Mike Stinson is Xatśūll’s new Mining Coordinator


Mike Stinson, previously the Natural Resource Coordinator for Xatśūll, has now taken on the role of Natural Resource Mining Coordinator.
“The Mining Coordinator position is one that we just developed and it’s dealing with all the big mines that we have, which we have quite a few of at the moment. We have Barkerville Gold Mines, Mount Polley, Gibraltar, Karus Mining and Spanish Mountain Gold and on top of that, we’re going to try and get a better handle on what’s going on with all the placer mining. There’s very little to no legislation on them right now, so we want to see better legislation made out for those placer mines. There are so many of them in the territory that they can do more damage than what the big mines are doing right now.”
The position is not limited to just mining but will apply to anything that requires ground breaking such as gravel pits and Enbridge as well.
The biggest thing about the position will be serving as a liaison between the community and the mining companies.
“In our community, we have some very passionate people about our land and the stewardship of our land. A key piece to that position of Mining Coordinator is making sure emphasis is getting across to the mines that it’s not just extraction, it’s the longevity of the earth that we’re worried about and the quality of the water. What we’re seeing from the mines is inadequate and we want to see it better and bring it up to a standard where a person could walk up and not be shy of taking a drink of the water that’s coming out.”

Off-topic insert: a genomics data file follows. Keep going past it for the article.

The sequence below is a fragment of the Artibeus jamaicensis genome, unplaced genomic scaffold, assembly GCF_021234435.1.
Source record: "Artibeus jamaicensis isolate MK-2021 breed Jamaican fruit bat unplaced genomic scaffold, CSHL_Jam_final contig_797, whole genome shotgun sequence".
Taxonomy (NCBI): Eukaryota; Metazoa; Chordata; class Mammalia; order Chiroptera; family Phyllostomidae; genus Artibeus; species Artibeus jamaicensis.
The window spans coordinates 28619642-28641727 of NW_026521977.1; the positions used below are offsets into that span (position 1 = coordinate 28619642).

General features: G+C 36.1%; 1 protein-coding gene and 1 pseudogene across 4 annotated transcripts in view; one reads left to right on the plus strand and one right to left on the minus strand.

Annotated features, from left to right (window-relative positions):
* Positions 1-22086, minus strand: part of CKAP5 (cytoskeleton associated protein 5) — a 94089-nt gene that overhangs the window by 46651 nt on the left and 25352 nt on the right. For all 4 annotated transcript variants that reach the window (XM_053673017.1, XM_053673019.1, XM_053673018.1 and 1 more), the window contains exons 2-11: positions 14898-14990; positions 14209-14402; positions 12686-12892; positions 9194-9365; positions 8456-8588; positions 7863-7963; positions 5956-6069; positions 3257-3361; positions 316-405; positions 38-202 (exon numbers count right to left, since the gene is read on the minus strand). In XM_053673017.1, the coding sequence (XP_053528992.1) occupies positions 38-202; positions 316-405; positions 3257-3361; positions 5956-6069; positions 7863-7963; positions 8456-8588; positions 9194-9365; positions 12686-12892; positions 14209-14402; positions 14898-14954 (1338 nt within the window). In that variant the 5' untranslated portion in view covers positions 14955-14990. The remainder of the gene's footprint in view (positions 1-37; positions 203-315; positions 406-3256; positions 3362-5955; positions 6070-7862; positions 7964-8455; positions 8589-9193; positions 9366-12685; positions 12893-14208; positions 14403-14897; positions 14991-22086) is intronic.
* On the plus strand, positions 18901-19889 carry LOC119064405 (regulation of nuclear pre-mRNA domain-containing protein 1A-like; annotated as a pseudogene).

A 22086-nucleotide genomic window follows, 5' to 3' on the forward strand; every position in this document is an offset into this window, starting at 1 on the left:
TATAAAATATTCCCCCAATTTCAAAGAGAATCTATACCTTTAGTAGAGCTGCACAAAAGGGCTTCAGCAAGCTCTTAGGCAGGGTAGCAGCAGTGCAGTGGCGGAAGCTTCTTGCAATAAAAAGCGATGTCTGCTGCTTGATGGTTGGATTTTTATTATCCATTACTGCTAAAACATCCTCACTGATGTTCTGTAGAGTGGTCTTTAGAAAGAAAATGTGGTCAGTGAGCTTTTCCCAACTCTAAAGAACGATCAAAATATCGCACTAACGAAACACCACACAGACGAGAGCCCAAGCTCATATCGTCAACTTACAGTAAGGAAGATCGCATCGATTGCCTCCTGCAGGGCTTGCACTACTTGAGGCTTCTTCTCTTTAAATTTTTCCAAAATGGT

There’s a need to look at it from both sides of the picture because while there are some members who don’t like mining that much, there are also members who work for the mining companies, he says.
Stinson has dealt with the mining companies before in his role as Natural Resource Coordinator and has previously worked as a miner, though he emphasizes that this is quite different from that. He’ll be dealing with permitting, dealing with and minimizing mistakes, ensuring they’re complying with their permits and that they’re keeping up with reclamation.
“The one thing I reiterate all the time is, ‘you may only mine for 15 years but our community and our territory has to put up with the scar that’s put there for the rest of time. So we’re trying to make sure that that rest of time is a smooth ride and that the reclamation is being done adequately. And, we’re not just looking at regular reclamation; we want to see the traditional plants that were there put back in.”
Stinson says the worry is not so much for right now but for the generations coming behind.
“What burden are we leaving them? We want to see that burden be as little as possible.”
He’s looking forward to engaging with the community, noting that the first community meeting will be coming up with Barkerville Gold Mine (BGM) in mid-November. He emphasizes he will be there as a facilitator only.